|High Risk Pregnancy Delivery
Every pregnancy carries its risks, but with good prenatal care and support those risks can be minimized. There are some factors, however, such as age and overall health which increase a woman’s chances of complications during pregnancy.
Take a deep breath. Even though “high risk” sounds ominous, there’s no reason to panic. The term high-risk pregnancy does not in any way mean that you’re destined to have problems with your pregnancy. In fact, the majority of women who have so-called high-risk pregnancies go on to have problem-free pregnancies and give birth to healthy babies. Having a high-risk pregnancy simply means that due to a preexisting health condition — or due to a condition you develop during pregnancy — you may have a greater chance of pregnancy complications. Because of this, you’ll need extra monitoring and perhaps extra treatment to make sure everything goes smoothly with your health and your baby’s health while you’re expecting. So rest easy because extra precautions will be taken to ensure your healthy pregnancy.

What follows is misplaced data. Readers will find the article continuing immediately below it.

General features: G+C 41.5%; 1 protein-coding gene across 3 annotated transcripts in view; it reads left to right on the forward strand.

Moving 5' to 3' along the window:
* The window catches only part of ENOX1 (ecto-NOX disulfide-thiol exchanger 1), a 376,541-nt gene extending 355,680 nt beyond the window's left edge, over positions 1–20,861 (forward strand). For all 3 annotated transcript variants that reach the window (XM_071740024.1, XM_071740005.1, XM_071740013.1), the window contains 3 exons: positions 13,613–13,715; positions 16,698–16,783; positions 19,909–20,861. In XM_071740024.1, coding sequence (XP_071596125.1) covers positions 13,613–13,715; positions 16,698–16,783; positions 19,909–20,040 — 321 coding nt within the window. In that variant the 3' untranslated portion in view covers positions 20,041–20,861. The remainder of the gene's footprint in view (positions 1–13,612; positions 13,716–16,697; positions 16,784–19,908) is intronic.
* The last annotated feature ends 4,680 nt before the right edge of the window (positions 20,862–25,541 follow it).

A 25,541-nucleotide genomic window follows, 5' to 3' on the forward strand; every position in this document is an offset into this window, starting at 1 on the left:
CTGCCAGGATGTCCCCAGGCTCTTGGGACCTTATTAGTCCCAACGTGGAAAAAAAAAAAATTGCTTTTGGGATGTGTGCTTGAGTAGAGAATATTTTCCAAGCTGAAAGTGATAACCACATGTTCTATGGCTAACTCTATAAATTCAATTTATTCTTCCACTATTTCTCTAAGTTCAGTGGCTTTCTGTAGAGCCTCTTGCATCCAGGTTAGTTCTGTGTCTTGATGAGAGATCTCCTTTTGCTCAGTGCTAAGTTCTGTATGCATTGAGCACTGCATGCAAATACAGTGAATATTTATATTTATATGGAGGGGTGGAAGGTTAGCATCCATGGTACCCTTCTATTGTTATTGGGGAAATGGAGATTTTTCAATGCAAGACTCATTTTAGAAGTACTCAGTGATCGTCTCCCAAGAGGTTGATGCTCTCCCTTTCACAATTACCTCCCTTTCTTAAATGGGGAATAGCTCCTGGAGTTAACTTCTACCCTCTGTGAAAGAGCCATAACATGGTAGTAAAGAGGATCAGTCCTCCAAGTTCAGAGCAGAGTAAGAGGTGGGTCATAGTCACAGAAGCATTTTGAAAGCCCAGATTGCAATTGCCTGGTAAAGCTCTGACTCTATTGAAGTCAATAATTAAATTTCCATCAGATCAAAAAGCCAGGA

Your practitioner can tell you why you qualify for the high-riskdesignation, but it’s likely due to one of these preexisting factors or the pregnancy factors listed below.
Preexisting factors for a high-risk pregnancy include:
- Heart disease
- High blood pressure
- Kidney problems
- STDs including HIV
- Autoimmune diseases (such as lupus)
- Blood disorders
- Being overweight or underweight
- Problematic past pregnancies
- Having had fertility problems
- Being under 18 or over 35